Lena Claesson-Welsh's research projects in vascular biology
Src family kinases in vascular biology
The Src family kinases (SFK) are a group of non-receptor tyrosine kinases, which play important roles in cellular responses and oncogenesis. We are interested in the roles of different SFKs in vascular physiology, as well as how lipid metabolism is modulated by vascular SFKs.
Several mouse genetic models have been generated for the study. We use state-of-the-art imaging techniques to study cellular behaviours both in vivo and in vitro, accompanied by transcriptomic analyses (RNA sequencing to understand SFK gene regulation), to discover novel molecular mechanisms.
Prognostic implications of vascular leakage in human cancers
Vascular leakage is a hallmark of most solid tumours. Chronic leakage of macromolecules fosters an abnormal tumor microenvironment with increased interstitial pressure, impaired circulation and inflammation. Previously we showed that transgenic inhibition of vascular leakage suppressed metastasis and enhanced the efficacy of administered therapeutics in mouse tumour models.
The focus of the current work is to assess the prognostic implications of vascular leakage in human cancers (initially non-small cell lung cancer), with respect to survival, metastasis, the tumour immune contexture and response to immunotherapy. For this purpose, several cohorts of tumour microarrays are examined for vascular morphology and immune cell infiltration using high-content imaging technologies (i.e. imaging mass cytometry).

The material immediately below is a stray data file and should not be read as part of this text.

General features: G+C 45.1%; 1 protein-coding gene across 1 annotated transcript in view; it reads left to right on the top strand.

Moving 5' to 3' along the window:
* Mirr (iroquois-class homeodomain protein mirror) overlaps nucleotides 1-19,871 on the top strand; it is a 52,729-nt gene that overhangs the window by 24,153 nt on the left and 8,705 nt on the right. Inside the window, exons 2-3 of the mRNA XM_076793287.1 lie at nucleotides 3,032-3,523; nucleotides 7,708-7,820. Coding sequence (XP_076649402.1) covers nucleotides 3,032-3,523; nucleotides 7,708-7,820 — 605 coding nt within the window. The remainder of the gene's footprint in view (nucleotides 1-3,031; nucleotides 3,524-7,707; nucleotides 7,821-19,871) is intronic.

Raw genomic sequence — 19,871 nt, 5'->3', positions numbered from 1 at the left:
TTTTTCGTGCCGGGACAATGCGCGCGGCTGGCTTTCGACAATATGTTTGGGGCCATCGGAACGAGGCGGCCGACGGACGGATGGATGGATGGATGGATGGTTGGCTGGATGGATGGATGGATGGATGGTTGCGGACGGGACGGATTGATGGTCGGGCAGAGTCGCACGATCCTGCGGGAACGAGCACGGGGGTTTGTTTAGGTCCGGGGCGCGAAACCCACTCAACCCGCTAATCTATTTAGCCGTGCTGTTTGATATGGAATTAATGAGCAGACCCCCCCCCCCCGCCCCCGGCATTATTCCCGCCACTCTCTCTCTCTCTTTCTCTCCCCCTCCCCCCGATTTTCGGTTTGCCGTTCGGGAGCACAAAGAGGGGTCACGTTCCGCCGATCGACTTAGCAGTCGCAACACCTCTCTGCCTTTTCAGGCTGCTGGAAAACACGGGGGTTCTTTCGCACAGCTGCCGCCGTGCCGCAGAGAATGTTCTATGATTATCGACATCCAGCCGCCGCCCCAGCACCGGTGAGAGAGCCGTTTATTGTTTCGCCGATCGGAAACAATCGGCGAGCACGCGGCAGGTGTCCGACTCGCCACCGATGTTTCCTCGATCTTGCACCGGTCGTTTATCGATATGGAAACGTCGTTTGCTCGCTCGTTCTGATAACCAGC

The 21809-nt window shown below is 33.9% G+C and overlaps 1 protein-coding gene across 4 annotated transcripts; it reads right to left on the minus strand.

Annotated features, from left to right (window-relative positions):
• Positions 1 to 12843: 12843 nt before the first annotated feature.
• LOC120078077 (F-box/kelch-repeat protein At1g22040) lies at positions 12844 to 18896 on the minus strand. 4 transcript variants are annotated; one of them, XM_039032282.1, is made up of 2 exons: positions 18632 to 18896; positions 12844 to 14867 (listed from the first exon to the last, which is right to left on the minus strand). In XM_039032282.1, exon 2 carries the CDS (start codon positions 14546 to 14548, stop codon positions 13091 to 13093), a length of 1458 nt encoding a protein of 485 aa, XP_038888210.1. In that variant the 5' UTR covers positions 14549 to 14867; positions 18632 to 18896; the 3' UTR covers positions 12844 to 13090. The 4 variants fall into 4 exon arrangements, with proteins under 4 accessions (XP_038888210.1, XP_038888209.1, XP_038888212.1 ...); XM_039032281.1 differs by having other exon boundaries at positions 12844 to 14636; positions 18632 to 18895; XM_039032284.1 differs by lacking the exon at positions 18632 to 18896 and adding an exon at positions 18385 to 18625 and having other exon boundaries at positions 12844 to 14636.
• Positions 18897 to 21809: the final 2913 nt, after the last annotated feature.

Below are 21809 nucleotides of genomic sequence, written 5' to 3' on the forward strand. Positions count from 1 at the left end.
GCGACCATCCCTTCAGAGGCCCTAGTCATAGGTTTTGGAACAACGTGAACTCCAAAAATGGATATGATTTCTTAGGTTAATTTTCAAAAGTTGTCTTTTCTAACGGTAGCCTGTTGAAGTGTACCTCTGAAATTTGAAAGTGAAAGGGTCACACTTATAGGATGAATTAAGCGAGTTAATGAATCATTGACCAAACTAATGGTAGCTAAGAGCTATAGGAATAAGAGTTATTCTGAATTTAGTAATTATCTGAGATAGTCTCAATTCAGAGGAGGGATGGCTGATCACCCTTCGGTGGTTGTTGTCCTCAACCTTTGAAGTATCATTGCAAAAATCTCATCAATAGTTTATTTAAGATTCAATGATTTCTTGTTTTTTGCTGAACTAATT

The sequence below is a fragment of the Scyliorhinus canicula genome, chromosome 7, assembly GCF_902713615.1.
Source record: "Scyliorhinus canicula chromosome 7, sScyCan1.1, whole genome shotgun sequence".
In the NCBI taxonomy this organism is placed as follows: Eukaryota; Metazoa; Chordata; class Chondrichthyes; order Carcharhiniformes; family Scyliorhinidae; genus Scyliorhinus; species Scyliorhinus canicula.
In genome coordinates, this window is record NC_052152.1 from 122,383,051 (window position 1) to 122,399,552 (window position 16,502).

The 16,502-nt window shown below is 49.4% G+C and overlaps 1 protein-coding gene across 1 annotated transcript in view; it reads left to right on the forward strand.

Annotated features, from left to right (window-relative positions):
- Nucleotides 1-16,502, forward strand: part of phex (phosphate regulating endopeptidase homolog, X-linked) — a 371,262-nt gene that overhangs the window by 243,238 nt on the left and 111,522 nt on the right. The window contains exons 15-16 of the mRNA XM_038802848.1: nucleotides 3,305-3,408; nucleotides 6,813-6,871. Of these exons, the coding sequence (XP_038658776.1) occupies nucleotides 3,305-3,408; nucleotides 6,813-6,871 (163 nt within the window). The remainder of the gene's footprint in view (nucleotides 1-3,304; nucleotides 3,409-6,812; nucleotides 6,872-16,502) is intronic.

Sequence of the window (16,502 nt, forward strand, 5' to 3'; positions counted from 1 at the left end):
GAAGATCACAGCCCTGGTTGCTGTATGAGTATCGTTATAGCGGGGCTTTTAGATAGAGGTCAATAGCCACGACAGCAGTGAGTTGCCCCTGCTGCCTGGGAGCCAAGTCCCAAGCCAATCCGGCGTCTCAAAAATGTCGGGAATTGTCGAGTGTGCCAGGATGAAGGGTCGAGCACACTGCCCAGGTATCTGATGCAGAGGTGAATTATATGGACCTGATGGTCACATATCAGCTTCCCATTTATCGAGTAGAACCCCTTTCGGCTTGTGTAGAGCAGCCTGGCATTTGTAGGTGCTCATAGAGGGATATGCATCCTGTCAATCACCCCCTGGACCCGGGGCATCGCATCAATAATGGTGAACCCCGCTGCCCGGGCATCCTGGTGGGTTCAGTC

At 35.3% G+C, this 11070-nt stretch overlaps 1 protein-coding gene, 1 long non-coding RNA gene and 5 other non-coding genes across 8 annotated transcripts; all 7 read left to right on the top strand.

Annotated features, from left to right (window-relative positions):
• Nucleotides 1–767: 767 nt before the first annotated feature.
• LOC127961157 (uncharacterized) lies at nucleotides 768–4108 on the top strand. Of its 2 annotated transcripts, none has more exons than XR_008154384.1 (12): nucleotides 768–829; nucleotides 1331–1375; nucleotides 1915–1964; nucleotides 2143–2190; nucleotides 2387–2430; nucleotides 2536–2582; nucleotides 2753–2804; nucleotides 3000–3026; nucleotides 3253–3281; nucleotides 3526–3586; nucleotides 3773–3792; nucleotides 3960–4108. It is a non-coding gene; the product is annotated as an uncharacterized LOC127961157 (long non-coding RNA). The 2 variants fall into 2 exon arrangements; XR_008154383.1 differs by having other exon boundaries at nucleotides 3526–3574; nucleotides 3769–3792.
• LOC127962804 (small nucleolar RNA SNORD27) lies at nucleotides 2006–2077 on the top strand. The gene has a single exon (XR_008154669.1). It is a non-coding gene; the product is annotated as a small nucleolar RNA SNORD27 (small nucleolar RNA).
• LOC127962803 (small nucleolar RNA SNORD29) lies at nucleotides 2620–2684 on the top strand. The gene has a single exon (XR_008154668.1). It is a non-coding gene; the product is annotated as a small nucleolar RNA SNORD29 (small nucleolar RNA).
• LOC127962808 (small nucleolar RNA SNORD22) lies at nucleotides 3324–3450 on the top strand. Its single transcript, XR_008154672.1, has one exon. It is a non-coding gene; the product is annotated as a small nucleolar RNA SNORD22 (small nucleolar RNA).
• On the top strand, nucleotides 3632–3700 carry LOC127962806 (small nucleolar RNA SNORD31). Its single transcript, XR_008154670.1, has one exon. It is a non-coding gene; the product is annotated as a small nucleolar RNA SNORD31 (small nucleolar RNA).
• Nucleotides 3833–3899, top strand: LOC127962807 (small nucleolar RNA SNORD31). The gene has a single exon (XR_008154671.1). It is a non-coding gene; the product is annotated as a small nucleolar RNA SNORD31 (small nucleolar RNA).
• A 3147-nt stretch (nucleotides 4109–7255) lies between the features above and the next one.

The impact of Src family kinases in tumour leakage and vascular normalization
Emmanuel Nwadozi, Laura Maeso
In this project, we assess the molecular regulation of vascular leakage within tumours by Src family kinase (SFK) members Src, Yes and Fyn. SFKs are known to regulate vascular leakage downstream of VEGFA. However, in the healthy dermis, loss of Src expression in endothelial cells leads to suppressed vascular leakage, while loss of endothelial Yes leads to exaggerated leakage (Jin et al., Nat CVR 2022). In contrast, our ongoing study indicates that targeting SFK’s in the vascular endothelium suppresses tumour leakage and normalizes the vasculature within tumours.
The overarching aim of this study is to determine whether specific targeting of leakage-specific pathways downstream of VEGFA could serve as a therapeutic means to normalize the tumor vasculature, circumventing adverse effects of broad inhibition of VEGFA, that is currently used as the gold standard of vascular targeted anti-tumour therapy.
Understanding VEGFA mediated vascular permeability: its regulation, signalling and patterns
Pathological conditions such as cancer, retinopathies and acute/chronic inflammation cause endothelial barrier disruption, leading to leaky vessels and disease progression. Therapies targeting VEGFA/VEGFR2 allow junction normalization but at the cost of blood vessel regression. We are interested in elucidating key pathways downstream of VEGFR2, co-receptor NRP1 and tyrosine phosphatase VE-PTP.
Taking advantage of a sophisticated intravital imaging technique developed in the lab (Honkura et al. 2018), we are able to visualize and analyse vascular leakage in real time with higher spatio-temporal resolution. Furthermore, we use techniques to investigate organotypic patterns of vascular permeability.
Suppressing VEGF-induced vascular leakage in eye disease
The prevalence of severe vision impairment and blindness is steadily increasing in conjunction with increased longevity and increased prevalence of diseases associated with a sedentary life style and western diet. Vision impairment and blindness are manifested in diseases such as age-related macular degeneration and diabetic retinopathy, conditions which are accompanied by retinal edema due to vascular instability and dysfunctions.
Blood vessels normally retain large molecules and cells in the blood. However, in retinopathies, vessels leak blood constituents, creating edema and inflammation. Current treatment involves injection of antibodies to VEGF into the eye, which has potential side effects and risks.
In this project, we have used a high throughput screen to identify a small molecular weight inhibitor, which blocks formation of VEGFA-induced edema.